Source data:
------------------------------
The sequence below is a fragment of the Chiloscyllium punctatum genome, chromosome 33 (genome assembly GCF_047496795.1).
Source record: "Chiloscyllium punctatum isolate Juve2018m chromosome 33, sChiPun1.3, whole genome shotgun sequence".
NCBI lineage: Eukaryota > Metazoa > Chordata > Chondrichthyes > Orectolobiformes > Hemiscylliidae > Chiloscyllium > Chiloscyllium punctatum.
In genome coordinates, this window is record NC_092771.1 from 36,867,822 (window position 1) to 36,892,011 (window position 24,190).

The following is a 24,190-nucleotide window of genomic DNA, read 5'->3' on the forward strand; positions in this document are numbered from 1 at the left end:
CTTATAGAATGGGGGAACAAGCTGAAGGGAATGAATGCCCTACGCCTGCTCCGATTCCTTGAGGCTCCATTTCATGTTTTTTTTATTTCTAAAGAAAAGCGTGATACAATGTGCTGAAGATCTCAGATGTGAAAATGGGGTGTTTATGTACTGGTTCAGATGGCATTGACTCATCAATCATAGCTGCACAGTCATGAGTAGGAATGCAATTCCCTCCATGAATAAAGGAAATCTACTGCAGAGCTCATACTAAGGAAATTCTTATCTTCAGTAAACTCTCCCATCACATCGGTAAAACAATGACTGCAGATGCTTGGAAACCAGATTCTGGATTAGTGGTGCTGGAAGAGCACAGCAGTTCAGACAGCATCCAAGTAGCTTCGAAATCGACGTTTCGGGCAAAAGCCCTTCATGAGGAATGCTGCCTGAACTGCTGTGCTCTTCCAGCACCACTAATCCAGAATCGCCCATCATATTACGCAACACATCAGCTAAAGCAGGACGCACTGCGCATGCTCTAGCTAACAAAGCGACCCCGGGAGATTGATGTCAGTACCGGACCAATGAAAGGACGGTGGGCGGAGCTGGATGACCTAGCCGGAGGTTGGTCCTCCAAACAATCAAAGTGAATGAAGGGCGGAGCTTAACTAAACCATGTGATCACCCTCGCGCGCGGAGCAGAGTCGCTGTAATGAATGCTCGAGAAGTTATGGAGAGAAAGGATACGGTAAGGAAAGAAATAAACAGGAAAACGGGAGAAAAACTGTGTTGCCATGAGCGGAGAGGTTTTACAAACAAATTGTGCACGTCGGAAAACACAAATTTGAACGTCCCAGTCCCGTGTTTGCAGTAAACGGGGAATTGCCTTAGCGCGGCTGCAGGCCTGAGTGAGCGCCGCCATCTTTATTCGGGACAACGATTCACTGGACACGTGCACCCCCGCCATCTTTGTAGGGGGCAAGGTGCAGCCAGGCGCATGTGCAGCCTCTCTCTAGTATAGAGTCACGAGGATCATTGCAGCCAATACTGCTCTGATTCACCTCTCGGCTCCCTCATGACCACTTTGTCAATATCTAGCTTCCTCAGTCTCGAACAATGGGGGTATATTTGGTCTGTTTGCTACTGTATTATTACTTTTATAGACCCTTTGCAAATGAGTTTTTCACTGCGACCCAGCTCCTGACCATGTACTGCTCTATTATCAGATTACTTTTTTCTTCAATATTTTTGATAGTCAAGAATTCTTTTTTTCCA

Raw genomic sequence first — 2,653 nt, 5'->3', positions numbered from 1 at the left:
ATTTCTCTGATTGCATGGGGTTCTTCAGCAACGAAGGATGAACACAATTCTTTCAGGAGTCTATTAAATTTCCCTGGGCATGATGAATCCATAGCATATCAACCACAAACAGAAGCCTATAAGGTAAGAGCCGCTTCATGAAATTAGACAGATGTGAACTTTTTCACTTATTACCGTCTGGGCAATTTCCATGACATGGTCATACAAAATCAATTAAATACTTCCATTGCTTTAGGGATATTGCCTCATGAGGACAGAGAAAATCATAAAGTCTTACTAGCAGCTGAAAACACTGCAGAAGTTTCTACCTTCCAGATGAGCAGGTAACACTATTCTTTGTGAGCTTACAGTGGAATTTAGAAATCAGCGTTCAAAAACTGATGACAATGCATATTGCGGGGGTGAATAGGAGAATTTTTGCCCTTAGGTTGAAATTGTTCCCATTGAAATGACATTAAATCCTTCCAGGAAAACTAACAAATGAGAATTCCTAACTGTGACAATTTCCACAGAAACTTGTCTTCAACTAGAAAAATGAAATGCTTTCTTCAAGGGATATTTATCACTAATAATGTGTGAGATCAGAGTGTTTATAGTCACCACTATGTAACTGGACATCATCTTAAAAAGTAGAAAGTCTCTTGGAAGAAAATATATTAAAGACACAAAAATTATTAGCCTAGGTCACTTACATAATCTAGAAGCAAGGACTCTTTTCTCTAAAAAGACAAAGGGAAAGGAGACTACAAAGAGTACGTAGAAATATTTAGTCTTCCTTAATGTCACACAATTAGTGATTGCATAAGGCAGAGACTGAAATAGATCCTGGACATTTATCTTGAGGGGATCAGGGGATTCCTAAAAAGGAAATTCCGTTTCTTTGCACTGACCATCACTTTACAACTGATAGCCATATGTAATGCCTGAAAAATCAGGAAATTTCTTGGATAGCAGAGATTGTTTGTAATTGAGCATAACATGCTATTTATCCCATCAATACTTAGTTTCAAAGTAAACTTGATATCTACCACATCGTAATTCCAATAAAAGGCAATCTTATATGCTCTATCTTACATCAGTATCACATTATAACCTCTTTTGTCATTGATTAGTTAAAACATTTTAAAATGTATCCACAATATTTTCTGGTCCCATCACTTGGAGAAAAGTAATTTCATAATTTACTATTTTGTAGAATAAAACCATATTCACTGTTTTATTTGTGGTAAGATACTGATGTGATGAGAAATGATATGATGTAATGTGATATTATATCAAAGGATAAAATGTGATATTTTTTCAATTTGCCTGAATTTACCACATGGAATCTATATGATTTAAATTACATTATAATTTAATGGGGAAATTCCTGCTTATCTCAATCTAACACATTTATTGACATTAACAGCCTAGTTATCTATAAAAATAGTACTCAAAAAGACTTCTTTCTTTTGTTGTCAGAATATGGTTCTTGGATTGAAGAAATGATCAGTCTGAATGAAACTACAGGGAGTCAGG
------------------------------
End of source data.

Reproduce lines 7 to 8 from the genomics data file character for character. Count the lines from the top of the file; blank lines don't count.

Raw genomic sequence first — 2,653 nt, 5'->3', positions numbered from 1 at the left:
ATTTCTCTGATTGCATGGGGTTCTTCAGCAACGAAGGATGAACACAATTCTTTCAGGAGTCTATTAAATTTCCCTGGGCATGATGAATCCATAGCATATCAACCACAAACAGAAGCCTATAAGGTAAGAGCCGCTTCATGAAATTAGACAGATGTGAACTTTTTCACTTATTACCGTCTGGGCAATTTCCATGACATGGTCATACAAAATCAATTAAATACTTCCATTGCTTTAGGGATATTGCCTCATGAGGACAGAGAAAATCATAAAGTCTTACTAGCAGCTGAAAACACTGCAGAAGTTTCTACCTTCCAGATGAGCAGGTAACACTATTCTTTGTGAGCTTACAGTGGAATTTAGAAATCAGCGTTCAAAAACTGATGACAATGCATATTGCGGGGGTGAATAGGAGAATTTTTGCCCTTAGGTTGAAATTGTTCCCATTGAAATGACATTAAATCCTTCCAGGAAAACTAACAAATGAGAATTCCTAACTGTGACAATTTCCACAGAAACTTGTCTTCAACTAGAAAAATGAAATGCTTTCTTCAAGGGATATTTATCACTAATAATGTGTGAGATCAGAGTGTTTATAGTCACCACTATGTAACTGGACATCATCTTAAAAAGTAGAAAGTCTCTTGGAAGAAAATATATTAAAGACACAAAAATTATTAGCCTAGGTCACTTACATAATCTAGAAGCAAGGACTCTTTTCTCTAAAAAGACAAAGGGAAAGGAGACTACAAAGAGTACGTAGAAATATTTAGTCTTCCTTAATGTCACACAATTAGTGATTGCATAAGGCAGAGACTGAAATAGATCCTGGACATTTATCTTGAGGGGATCAGGGGATTCCTAAAAAGGAAATTCCGTTTCTTTGCACTGACCATCACTTTACAACTGATAGCCATATGTAATGCCTGAAAAATCAGGAAATTTCTTGGATAGCAGAGATTGTTTGTAATTGAGCATAACATGCTATTTATCCCATCAATACTTAGTTTCAAAGTAAACTTGATATCTACCACATCGTAATTCCAATAAAAGGCAATCTTATATGCTCTATCTTACATCAGTATCACATTATAACCTCTTTTGTCATTGATTAGTTAAAACATTTTAAAATGTATCCACAATATTTTCTGGTCCCATCACTTGGAGAAAAGTAATTTCATAATTTACTATTTTGTAGAATAAAACCATATTCACTGTTTTATTTGTGGTAAGATACTGATGTGATGAGAAATGATATGATGTAATGTGATATTATATCAAAGGATAAAATGTGATATTTTTTCAATTTGCCTGAATTTACCACATGGAATCTATATGATTTAAATTACATTATAATTTAATGGGGAAATTCCTGCTTATCTCAATCTAACACATTTATTGACATTAACAGCCTAGTTATCTATAAAAATAGTACTCAAAAAGACTTCTTTCTTTTGTTGTCAGAATATGGTTCTTGGATTGAAGAAATGATCAGTCTGAATGAAACTACAGGGAGTCAGG